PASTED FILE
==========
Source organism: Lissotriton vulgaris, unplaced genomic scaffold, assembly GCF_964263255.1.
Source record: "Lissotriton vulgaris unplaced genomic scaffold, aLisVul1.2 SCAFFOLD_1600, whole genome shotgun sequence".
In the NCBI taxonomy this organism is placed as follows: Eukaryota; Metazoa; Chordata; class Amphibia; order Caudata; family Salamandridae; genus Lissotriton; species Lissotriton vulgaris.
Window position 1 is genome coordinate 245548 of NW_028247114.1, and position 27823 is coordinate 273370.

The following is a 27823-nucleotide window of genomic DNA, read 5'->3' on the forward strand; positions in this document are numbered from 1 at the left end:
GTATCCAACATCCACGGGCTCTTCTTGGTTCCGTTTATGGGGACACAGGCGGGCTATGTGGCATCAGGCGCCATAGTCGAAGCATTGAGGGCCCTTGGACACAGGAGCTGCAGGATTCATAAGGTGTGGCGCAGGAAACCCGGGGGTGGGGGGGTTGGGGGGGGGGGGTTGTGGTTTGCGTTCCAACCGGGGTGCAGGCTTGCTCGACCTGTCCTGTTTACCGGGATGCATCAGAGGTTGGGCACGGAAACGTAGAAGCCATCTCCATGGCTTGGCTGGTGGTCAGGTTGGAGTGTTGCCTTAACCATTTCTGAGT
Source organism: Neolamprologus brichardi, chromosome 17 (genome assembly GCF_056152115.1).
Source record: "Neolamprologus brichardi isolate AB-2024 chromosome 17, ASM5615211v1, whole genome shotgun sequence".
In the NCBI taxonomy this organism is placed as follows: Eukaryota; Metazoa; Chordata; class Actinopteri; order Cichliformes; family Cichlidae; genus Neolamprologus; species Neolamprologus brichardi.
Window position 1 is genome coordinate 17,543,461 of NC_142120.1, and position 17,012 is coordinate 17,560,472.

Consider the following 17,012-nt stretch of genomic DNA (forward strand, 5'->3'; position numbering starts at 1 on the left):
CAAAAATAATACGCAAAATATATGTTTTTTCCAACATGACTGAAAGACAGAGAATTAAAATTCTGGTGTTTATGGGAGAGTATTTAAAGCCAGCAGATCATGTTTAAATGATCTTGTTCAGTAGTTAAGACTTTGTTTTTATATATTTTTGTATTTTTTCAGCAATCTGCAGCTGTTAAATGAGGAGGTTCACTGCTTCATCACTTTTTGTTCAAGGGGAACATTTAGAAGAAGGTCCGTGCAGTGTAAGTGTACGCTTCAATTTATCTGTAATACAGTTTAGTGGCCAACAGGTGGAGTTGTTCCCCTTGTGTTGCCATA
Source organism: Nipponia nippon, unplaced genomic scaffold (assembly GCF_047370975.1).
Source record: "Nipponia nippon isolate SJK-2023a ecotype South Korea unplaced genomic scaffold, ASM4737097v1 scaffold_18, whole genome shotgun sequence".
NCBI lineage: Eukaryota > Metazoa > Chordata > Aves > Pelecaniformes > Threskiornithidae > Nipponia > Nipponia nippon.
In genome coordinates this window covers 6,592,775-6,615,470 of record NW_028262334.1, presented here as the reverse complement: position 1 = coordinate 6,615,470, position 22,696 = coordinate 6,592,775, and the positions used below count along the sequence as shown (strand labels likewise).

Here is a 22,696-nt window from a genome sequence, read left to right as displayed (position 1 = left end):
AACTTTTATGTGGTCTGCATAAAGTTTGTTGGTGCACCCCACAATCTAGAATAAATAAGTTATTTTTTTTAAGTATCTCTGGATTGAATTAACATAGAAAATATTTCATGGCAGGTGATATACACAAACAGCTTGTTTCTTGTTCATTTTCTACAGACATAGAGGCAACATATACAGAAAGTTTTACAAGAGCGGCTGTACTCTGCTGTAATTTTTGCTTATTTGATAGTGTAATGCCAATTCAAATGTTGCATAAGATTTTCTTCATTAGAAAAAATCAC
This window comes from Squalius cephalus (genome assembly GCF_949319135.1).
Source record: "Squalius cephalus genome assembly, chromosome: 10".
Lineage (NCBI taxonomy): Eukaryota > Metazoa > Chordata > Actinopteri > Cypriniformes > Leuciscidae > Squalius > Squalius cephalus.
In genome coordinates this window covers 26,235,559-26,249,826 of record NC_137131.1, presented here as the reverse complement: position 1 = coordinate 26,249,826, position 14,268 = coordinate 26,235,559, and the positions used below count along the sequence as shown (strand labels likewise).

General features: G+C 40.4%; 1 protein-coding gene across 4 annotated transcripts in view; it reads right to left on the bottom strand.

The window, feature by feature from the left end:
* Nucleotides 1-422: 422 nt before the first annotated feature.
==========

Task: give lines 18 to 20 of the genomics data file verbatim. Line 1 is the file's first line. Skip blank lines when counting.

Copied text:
AACTTTTATGTGGTCTGCATAAAGTTTGTTGGTGCACCCCACAATCTAGAATAAATAAGTTATTTTTTTTAAGTATCTCTGGATTGAATTAACATAGAAAATATTTCATGGCAGGTGATATACACAAACAGCTTGTTTCTTGTTCATTTTCTACAGACATAGAGGCAACATATACAGAAAGTTTTACAAGAGCGGCTGTACTCTGCTGTAATTTTTGCTTATTTGATAGTGTAATGCCAATTCAAATGTTGCATAAGATTTTCTTCATTAGAAAAAATCAC
This window comes from Squalius cephalus (genome assembly GCF_949319135.1).
Source record: "Squalius cephalus genome assembly, chromosome: 10".